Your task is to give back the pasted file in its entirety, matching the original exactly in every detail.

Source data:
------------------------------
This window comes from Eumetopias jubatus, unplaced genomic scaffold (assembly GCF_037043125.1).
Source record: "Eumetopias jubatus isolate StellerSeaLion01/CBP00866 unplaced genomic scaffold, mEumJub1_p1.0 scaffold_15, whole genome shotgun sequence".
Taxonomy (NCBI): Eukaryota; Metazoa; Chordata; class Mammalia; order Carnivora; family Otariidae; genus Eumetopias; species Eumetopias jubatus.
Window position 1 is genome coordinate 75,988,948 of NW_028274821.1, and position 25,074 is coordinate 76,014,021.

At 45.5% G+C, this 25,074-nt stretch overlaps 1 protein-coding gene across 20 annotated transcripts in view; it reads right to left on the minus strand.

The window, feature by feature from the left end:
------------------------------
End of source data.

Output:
This window comes from Eumetopias jubatus, unplaced genomic scaffold (assembly GCF_037043125.1).
Source record: "Eumetopias jubatus isolate StellerSeaLion01/CBP00866 unplaced genomic scaffold, mEumJub1_p1.0 scaffold_15, whole genome shotgun sequence".
Taxonomy (NCBI): Eukaryota; Metazoa; Chordata; class Mammalia; order Carnivora; family Otariidae; genus Eumetopias; species Eumetopias jubatus.
Window position 1 is genome coordinate 75,988,948 of NW_028274821.1, and position 25,074 is coordinate 76,014,021.

At 45.5% G+C, this 25,074-nt stretch overlaps 1 protein-coding gene across 20 annotated transcripts in view; it reads right to left on the minus strand.

The window, feature by feature from the left end: